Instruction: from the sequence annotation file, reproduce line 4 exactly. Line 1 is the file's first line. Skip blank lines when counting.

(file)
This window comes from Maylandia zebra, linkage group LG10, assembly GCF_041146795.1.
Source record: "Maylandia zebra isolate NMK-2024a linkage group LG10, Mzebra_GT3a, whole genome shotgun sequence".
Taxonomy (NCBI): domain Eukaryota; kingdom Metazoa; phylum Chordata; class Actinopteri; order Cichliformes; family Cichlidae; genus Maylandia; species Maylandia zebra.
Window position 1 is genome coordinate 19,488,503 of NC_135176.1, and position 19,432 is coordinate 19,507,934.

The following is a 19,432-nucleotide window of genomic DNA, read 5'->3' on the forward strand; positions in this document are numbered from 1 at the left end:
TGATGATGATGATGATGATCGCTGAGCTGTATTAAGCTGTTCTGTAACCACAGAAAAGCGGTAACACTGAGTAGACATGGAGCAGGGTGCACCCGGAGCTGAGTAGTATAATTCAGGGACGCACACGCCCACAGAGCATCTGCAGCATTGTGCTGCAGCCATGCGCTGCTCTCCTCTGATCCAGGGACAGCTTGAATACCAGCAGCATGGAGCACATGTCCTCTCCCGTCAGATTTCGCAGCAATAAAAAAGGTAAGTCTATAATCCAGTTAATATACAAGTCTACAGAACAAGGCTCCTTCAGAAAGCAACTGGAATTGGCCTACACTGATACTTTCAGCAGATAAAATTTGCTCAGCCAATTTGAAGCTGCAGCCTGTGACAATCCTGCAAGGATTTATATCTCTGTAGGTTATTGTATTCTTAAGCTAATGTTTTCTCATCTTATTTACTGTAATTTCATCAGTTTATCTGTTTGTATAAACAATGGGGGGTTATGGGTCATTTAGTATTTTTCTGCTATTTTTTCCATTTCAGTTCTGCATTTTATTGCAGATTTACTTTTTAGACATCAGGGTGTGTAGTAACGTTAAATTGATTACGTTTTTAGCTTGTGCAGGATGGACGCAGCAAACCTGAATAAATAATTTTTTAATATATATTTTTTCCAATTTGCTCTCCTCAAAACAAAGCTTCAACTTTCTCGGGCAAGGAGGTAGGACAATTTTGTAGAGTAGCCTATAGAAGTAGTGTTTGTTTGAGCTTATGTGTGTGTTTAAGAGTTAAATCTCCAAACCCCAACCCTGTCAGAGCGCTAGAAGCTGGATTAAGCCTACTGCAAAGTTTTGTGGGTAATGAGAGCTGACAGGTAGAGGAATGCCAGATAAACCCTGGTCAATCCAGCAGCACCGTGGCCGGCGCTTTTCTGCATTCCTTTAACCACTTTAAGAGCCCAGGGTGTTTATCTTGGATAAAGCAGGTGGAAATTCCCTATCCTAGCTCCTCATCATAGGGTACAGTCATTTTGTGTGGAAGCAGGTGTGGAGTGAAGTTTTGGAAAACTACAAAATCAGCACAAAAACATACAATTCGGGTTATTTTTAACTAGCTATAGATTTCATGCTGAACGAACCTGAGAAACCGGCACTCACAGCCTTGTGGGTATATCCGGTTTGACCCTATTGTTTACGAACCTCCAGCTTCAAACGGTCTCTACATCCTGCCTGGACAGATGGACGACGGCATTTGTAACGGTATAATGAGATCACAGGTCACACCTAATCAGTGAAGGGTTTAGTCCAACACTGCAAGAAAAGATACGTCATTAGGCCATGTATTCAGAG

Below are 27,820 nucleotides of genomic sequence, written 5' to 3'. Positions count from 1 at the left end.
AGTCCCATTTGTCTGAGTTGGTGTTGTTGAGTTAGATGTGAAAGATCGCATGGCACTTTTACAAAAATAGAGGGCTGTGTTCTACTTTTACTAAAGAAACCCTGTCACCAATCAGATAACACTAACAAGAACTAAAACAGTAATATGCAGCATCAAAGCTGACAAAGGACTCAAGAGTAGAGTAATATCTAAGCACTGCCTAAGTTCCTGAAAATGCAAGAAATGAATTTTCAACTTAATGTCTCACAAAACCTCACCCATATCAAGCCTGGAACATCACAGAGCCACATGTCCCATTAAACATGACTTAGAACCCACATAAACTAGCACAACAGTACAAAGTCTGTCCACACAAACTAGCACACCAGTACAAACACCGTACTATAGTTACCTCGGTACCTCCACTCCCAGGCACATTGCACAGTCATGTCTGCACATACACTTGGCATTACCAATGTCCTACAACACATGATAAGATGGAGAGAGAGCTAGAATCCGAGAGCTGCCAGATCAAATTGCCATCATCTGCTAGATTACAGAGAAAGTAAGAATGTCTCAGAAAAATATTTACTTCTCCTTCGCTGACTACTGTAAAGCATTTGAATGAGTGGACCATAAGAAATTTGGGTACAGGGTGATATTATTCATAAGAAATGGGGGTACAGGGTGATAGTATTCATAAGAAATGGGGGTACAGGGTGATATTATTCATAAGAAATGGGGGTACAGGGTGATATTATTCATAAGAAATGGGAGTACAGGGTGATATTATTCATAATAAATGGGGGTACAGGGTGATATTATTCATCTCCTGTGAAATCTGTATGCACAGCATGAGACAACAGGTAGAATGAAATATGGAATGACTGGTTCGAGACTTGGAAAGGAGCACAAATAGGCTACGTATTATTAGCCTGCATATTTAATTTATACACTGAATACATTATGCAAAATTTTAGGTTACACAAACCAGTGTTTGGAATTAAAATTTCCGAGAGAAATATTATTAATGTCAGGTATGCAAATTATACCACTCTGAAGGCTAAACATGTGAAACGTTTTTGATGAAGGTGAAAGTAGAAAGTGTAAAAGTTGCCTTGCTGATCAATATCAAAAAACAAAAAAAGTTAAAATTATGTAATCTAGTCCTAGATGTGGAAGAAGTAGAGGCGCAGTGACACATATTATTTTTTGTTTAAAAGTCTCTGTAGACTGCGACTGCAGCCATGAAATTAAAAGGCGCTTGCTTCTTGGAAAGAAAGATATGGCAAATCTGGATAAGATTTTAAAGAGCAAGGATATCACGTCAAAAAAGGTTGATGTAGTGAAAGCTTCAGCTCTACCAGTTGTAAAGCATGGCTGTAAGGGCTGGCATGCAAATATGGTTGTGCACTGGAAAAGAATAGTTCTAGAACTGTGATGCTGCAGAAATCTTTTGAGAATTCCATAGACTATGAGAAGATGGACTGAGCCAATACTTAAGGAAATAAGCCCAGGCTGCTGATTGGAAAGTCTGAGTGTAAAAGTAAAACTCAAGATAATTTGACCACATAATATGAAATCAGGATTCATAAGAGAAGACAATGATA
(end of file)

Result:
Window position 1 is genome coordinate 19,488,503 of NC_135176.1, and position 19,432 is coordinate 19,507,934.